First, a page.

NEW YORK – On Tuesday, September 6, starting at 9 pm Eastern time, Jasper52 will present a 113-lot sale of Fine Art and Prints from the United Kingdom. Absentee and Internet live bidding will be available through LiveAuctioneers.
The first highlight is an undated monochromatic mixed media portrait of singer Bob Marley by British artist Paul Karslake (1958-2020). He built his reputation through painting portraits of high-profile sitters such as Princess Grace of Monaco, Michael Caine, the Rolling Stones and Johnny Depp (admittedly, it must have helped to have a connection in the form of his sister, Jo Wood, now an ex-wife of Rolling Stones guitarist Ronnie Wood). In 1990, Karslake was elected a Fellow of the Royal Society of Arts. The Marley portrait measures 79 by 98cm (31 by 381/2in) and carries an estimate of $14,000-$17,000.
Another strong entry is a 19th-century oil-on-panel titled Bonnie Prince Charlie Crossing To Skye, painted by Clarkson Frederick Stanfield (1793-1867). It depicts Prince Charles Edward Stuart seeking refuge in the hinterlands after being soundly defeated, and having his hopes of reclaiming the British throne dashed, at the Battle of Culloden in Scotland in April 1746.
The rowboat in the foreground shows a female-appearing figure at one end; this could be Flora MacDonald, the young Scottish woman who helped the prince escape, or it could be the vanquished royal himself, who was traveling in disguise as an Irish maidservant under the name Betty Burke. Regardless, Stanfield’s focus is more firmly on the Scottish landscape than the people who are crossing it. He was a founding member of the Society of British Artists and gained full membership in the Royal Academy in 1835. This history-themed painting of his is estimated at $8,000-$10,000.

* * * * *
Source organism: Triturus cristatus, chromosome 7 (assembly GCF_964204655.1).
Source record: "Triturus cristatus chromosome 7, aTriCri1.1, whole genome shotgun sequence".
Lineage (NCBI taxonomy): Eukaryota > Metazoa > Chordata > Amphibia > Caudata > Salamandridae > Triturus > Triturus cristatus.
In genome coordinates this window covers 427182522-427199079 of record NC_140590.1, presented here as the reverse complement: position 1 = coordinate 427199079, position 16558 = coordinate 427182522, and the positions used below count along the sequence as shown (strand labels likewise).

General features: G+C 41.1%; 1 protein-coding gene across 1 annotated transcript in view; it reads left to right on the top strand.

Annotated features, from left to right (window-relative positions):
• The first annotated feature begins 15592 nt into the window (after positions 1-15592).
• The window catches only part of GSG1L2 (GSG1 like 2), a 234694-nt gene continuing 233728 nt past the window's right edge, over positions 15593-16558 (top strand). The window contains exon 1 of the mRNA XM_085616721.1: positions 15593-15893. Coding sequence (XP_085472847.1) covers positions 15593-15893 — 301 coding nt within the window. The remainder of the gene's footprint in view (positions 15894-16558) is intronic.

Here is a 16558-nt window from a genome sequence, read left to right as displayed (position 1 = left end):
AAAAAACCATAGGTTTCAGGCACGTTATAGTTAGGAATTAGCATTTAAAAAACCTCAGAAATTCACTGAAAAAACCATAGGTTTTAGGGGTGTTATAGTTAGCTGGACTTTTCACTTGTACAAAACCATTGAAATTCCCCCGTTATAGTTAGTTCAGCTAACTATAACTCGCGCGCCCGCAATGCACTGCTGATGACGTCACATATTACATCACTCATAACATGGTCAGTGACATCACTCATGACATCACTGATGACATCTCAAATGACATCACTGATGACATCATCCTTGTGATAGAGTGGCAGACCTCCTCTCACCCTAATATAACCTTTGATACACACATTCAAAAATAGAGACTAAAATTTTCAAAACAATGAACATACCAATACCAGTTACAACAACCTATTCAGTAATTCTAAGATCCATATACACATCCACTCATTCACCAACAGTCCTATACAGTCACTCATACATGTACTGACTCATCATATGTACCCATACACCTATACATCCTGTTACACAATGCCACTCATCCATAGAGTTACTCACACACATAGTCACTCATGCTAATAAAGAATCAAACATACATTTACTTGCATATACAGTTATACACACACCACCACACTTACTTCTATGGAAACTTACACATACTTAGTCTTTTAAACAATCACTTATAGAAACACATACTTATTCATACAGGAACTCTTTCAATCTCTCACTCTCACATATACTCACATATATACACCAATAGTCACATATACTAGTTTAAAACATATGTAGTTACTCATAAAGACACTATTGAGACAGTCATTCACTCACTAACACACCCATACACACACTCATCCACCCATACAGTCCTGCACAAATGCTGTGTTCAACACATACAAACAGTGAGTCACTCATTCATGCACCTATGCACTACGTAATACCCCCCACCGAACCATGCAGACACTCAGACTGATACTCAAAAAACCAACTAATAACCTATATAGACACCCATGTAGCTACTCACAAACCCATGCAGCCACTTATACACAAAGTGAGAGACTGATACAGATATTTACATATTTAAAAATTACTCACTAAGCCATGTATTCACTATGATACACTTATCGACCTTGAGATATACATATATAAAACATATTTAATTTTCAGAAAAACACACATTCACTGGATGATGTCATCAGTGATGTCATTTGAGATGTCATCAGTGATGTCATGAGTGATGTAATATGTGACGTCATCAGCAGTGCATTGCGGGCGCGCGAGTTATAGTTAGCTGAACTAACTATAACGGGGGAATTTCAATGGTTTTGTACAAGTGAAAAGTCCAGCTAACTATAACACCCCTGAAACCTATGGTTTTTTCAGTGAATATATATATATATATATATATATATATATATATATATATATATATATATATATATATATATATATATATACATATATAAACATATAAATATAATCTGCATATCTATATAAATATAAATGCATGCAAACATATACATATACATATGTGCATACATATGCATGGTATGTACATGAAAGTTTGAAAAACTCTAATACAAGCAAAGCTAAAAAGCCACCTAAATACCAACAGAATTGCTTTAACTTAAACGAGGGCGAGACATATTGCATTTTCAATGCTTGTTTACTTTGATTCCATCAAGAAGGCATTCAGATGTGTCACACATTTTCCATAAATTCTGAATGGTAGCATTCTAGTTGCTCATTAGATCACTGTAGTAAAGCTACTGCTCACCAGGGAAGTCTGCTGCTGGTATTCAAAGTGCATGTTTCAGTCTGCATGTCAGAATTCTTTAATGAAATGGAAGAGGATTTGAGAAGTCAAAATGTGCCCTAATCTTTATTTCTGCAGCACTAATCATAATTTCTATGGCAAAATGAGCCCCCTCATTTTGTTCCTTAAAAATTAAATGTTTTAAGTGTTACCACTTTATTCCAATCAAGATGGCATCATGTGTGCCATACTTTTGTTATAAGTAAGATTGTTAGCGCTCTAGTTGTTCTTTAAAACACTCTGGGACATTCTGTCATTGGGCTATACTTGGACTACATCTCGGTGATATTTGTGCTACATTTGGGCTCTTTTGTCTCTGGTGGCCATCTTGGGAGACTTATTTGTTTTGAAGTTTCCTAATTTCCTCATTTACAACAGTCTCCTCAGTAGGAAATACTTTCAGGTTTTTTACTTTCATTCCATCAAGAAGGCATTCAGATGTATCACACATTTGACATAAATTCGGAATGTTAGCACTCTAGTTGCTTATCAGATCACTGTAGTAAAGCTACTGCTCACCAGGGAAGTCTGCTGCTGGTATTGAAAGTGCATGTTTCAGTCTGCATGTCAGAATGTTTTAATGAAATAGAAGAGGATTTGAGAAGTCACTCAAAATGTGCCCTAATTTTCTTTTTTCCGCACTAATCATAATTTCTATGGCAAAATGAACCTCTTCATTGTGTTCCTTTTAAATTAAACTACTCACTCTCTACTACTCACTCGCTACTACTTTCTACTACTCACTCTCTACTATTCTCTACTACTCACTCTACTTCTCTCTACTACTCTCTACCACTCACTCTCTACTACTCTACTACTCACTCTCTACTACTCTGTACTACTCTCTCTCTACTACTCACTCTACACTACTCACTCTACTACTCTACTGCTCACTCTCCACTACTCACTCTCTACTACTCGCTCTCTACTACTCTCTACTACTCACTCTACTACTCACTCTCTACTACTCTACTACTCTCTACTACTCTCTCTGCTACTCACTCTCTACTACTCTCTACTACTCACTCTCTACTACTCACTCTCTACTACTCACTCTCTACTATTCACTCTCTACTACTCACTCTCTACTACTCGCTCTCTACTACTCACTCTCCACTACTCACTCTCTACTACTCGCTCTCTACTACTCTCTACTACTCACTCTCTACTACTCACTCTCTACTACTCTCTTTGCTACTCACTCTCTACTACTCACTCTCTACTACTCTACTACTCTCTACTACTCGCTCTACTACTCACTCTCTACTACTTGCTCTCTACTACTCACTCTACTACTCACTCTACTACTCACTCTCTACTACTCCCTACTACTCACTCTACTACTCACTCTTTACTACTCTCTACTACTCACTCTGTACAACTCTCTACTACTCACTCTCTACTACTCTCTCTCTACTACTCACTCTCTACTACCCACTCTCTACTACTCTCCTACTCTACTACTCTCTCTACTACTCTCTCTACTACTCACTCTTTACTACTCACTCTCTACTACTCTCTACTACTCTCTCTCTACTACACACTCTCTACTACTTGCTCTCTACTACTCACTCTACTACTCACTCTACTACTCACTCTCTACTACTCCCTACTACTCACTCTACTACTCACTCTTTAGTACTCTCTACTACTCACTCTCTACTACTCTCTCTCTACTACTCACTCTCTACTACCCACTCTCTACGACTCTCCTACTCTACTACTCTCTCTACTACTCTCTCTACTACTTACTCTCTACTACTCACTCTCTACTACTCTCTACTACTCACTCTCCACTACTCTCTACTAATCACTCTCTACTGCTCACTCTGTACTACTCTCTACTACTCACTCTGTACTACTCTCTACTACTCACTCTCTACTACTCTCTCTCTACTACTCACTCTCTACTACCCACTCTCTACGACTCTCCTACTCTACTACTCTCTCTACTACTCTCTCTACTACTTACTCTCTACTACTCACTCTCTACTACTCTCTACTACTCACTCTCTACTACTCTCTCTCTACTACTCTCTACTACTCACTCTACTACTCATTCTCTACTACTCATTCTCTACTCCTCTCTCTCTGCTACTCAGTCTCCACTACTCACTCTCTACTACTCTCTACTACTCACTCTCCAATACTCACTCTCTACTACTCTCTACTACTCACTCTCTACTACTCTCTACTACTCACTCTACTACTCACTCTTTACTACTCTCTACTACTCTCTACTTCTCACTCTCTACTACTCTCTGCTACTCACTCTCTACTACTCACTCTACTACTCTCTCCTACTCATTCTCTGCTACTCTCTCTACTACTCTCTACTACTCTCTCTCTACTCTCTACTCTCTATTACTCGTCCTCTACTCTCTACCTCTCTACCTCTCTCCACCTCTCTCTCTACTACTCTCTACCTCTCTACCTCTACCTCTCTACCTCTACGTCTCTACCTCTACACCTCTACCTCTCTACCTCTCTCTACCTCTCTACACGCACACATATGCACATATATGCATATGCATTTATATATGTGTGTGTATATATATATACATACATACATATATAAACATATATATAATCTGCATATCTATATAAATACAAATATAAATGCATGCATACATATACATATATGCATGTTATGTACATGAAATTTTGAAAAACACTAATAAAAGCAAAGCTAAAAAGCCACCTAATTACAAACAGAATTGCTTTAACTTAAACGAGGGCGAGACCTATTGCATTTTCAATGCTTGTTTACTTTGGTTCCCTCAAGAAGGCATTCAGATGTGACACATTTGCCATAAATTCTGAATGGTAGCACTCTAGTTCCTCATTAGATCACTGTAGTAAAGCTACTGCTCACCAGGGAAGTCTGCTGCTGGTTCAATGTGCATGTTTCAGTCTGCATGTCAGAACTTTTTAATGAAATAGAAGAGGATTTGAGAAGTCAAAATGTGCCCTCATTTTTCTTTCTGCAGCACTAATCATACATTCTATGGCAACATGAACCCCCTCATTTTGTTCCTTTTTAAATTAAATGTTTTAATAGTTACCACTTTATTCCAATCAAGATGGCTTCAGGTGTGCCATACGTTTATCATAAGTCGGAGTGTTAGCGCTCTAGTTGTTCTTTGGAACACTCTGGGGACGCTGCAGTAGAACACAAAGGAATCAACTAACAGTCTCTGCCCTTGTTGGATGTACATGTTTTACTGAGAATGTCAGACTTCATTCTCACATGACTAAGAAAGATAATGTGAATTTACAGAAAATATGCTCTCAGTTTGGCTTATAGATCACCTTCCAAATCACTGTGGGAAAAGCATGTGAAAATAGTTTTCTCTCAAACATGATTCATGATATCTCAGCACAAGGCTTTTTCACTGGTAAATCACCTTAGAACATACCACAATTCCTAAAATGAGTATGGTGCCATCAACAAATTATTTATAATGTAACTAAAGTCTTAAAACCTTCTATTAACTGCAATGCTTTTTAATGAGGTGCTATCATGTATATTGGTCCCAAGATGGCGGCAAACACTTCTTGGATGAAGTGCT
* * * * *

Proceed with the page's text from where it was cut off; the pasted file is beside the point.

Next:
The final highlight is Taking a Fence, a sporting scene by John Alfred Wheeler (1821-1903). Several hunting scenes appear in the September 6 sale lineup, and this is easily one of the best. Wheeler made his name on images such as this, as well as portraits of dogs and elite racehorses. His military career with the 2nd Queens Corps had him working with horses regularly, providing observational experience that he would rely on after being forced to retire from the corps for health reasons. Interestingly, Wheeler would go on to found a dynasty of sorts; two of his sons and two of his grandsons also became artists. The well-observed, animated work has an estimate of $5,000-$6,000.
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